Obama plans to dine with 4 letter writers in Kansas City as clock ticks toward August recess


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President Barack Obama speaks on the South Lawn of the White House in Washington, Tuesday, July 29, 2014, as he announces new economic sanctions against key sectors of the Russian economy in the latest move to force Russian President Vladimir Putin to end his support for Ukrainian rebels. (AP Photo/Manuel Balce Ceneta)


President Barack Obama speaks on the South Lawn of the White House in Washington, Tuesday, July 29, 2014, as he announces new economic sanctions against key sectors of the Russian economy in the latest move to force Russian President Vladimir Putin to end his support for Ukrainian rebels. (AP Photo/Manuel Balce Ceneta)


President Barack Obama speaks at a town hall during the Summit of the Washington Fellowship for Young African Leaders, Monday, July 28, 2014, in Washington. The President announced that the program will be renamed in honor of former South African President Nelson Mandela. The summit is the lead-up event to next week’s inaugural U.S.-Africa Leaders Summit, the largest gathering any U.S. President has held with African heads of state. (AP Photo/Jacquelyn Martin)


President Barack Obama awards the 2013 National Humanities Medal to Ellen Dunlap of the American Antiquarian Society, Worcester, Mass., during a ceremony in the East Room at the White House in Washington, Monday, July 28, 2014. (AP Photo/Charles Dharapak)


WASHINGTON — President Barack Obama is taking four Kansas City residents out to dinner to chew over the concerns of heartland Americans, with little time remaining for action on pressing issues before Congress begins its August recess.

Obama's Tuesday night gathering comes roughly 48 hours before Congress is set to go on a five-week break and is the latest in a series of trips the president has taken to meet Americans who have written him about their struggles and worries. Obama has been using their stories to criticize congressional Republicans in this midterm election campaign for failing to act on his legislative agenda.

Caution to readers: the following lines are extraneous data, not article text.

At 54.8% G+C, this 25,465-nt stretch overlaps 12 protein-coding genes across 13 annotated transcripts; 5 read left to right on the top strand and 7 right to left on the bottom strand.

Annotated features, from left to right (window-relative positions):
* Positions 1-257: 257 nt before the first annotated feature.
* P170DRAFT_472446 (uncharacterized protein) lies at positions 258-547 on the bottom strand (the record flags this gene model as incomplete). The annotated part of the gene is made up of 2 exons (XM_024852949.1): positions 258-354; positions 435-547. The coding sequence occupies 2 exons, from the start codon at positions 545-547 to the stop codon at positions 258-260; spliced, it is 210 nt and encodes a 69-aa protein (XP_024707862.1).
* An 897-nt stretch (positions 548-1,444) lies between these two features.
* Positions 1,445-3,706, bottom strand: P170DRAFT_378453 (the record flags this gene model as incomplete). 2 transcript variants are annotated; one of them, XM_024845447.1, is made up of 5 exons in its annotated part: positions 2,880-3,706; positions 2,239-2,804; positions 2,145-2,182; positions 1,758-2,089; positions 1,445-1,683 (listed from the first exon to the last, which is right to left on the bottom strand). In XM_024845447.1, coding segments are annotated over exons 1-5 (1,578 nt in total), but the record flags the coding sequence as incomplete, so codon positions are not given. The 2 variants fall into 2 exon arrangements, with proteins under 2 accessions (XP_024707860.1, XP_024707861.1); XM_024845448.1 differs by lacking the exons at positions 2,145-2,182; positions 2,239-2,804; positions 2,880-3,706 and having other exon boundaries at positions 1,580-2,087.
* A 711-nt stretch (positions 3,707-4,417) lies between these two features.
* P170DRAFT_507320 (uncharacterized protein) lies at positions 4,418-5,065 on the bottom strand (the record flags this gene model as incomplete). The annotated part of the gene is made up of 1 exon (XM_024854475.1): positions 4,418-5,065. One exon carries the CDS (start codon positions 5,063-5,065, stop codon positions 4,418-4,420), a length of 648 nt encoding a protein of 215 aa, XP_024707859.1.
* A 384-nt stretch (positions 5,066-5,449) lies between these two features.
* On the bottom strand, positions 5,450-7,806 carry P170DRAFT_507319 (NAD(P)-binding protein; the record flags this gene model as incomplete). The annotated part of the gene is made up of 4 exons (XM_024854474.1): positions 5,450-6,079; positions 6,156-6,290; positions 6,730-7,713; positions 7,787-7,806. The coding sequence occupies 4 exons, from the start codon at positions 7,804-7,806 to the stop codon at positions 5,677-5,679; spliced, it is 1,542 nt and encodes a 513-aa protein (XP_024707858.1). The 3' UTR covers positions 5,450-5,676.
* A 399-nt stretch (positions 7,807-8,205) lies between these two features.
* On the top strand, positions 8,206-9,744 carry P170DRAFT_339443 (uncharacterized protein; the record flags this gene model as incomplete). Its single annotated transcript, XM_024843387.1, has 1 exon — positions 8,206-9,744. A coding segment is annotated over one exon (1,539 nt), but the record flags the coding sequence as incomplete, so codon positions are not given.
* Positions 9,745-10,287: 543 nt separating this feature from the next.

Before Congress leaves town, the White House is pressing lawmakers to approve an overhaul of the Veterans Affairs health care system and funding to deal with an influx of children streaming in across the southern border. Leading Republicans, meanwhile, have criticized Obama for spending his time raising campaign cash instead of negotiating on complex problems.

"The president just wants to sit back and play politics," incoming House Majority Whip Rep. Steve Scalise of Louisiana said on "Fox News Sunday." ''He's flying around the country doing fundraisers. He doesn't have time to sit down and work with Congress."

Unlike other travel across the country in recent weeks, Obama doesn't plan any political fundraisers while overnighting in Kansas City, Missouri, for the dinner and a speech on the economy Wednesday. Obama's chief spokesman, Josh Earnest, is a native of the city, and called four Obama letter writers from his hometown Monday to invite them to dine with the president.

The White House promoted an online video of Earnest surprising the letter writers with the invitation with his Kansas City Royals banner prominent in the background of his West Wing office.

The White House said the Kansas City letter writers included a man who thanked Obama for student loan help he received, a single mother who described her challenges raising children and running a business, a teacher in a GED program and a woman who is active in her neighborhood association.

Before his evening flight, Obama announced expanded sanctions against Russia in response to the downing of a Malaysian airliner over Ukraine. He then met privately with 12 service members being treated at the Walter Reed National Military Medical Center in Bethesda, Maryland.


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